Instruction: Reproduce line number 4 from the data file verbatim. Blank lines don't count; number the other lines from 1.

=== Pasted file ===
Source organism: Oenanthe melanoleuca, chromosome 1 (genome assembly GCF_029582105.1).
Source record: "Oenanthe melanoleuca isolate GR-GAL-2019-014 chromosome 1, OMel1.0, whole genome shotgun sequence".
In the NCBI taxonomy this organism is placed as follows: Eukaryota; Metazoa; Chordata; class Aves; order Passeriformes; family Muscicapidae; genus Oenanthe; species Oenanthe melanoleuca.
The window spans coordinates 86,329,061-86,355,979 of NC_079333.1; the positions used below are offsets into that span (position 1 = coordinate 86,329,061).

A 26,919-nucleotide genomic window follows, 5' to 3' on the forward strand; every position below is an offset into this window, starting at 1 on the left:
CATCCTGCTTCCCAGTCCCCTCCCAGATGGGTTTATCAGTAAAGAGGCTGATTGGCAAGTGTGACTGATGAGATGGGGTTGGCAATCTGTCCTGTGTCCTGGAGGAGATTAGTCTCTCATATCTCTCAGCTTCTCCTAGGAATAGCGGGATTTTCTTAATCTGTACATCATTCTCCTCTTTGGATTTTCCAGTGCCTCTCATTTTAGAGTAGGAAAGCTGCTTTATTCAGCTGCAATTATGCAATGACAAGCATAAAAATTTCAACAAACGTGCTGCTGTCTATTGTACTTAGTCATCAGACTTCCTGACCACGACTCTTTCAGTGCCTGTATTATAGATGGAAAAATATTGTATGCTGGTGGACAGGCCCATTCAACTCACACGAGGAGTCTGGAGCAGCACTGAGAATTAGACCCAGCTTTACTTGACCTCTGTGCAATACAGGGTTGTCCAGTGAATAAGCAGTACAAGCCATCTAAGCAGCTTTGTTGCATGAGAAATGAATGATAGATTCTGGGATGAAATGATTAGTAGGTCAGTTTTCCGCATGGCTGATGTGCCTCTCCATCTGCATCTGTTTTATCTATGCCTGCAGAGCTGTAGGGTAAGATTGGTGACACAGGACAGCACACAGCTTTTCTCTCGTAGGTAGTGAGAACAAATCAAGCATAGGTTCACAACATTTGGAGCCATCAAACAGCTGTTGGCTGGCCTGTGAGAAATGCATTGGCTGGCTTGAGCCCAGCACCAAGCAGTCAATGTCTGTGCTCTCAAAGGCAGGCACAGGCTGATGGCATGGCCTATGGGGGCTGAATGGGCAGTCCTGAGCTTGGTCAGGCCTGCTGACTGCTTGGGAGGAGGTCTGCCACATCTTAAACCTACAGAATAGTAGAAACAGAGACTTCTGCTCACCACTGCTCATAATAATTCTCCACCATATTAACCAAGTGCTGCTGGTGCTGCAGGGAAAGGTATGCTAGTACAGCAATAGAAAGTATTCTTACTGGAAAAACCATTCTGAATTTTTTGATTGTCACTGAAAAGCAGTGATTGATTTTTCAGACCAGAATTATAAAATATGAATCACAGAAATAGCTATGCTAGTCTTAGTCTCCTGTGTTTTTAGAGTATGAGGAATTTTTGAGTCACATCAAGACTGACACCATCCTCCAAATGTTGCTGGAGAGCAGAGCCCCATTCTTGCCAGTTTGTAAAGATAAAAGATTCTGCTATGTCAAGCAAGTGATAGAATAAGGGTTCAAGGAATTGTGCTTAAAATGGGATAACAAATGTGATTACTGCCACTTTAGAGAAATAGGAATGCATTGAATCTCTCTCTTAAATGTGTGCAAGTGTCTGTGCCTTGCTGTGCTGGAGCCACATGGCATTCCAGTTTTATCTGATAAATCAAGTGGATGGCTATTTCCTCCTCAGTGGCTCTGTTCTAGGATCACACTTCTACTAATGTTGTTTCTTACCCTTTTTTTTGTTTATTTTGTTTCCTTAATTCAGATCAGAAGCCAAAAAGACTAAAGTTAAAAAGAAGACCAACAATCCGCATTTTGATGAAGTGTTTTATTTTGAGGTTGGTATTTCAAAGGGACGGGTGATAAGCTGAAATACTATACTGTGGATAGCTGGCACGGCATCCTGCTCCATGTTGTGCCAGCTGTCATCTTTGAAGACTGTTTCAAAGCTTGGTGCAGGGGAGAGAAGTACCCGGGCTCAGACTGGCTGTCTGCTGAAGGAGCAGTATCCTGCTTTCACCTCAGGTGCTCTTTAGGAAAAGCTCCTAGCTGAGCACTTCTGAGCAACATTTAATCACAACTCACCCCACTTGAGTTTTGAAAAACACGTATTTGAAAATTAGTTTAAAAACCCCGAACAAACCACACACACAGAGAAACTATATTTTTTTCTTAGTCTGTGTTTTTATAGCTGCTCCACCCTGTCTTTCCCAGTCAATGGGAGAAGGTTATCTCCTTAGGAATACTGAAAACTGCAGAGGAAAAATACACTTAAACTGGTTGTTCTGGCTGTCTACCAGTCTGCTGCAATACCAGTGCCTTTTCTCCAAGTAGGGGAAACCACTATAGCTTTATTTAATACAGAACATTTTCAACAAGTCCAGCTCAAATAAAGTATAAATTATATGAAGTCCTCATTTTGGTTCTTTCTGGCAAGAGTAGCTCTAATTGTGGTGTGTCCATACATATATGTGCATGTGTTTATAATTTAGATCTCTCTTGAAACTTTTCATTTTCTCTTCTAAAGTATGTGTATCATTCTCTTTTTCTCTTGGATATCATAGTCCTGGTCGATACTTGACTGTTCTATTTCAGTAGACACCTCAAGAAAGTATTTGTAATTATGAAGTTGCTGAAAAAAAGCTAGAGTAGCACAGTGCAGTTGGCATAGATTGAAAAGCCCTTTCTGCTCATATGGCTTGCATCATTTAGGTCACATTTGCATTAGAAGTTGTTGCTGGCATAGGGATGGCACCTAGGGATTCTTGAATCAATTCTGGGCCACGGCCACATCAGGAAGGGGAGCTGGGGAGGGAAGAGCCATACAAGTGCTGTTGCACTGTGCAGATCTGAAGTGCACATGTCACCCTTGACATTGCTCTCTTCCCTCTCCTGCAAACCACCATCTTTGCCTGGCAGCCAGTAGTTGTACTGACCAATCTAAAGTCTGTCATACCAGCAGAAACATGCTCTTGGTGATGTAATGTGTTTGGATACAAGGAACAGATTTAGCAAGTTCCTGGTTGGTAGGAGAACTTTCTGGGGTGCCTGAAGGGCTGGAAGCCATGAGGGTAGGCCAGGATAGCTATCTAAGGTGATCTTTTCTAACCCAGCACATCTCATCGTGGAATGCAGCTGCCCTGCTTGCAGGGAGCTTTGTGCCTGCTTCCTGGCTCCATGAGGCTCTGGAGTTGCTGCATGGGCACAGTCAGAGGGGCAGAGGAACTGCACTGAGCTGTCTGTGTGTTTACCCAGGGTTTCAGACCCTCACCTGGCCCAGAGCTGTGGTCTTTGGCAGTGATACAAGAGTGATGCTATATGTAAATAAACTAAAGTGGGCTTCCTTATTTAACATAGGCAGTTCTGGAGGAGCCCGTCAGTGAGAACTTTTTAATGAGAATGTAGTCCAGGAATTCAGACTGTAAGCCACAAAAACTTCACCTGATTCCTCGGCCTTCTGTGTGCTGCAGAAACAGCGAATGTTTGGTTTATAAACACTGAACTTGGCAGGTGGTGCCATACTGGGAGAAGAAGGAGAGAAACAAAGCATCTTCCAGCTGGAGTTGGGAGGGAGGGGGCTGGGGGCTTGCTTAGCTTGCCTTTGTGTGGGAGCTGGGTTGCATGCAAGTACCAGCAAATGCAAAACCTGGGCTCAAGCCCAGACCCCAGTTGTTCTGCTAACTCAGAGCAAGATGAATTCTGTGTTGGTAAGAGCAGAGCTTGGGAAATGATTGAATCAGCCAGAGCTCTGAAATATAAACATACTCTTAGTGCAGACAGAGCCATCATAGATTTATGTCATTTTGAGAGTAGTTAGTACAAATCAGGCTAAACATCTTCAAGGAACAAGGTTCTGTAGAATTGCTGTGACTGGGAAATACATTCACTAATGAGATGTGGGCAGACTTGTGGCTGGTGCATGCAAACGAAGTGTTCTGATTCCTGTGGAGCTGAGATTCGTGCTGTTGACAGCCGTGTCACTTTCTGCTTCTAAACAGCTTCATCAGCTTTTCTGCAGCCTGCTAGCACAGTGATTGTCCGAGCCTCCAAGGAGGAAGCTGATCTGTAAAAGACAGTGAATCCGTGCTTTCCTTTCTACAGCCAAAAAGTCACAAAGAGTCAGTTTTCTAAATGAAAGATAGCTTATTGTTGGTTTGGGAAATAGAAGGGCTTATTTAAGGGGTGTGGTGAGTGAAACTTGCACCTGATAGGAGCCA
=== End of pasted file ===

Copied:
The window spans coordinates 86,329,061-86,355,979 of NC_079333.1; the positions used below are offsets into that span (position 1 = coordinate 86,329,061).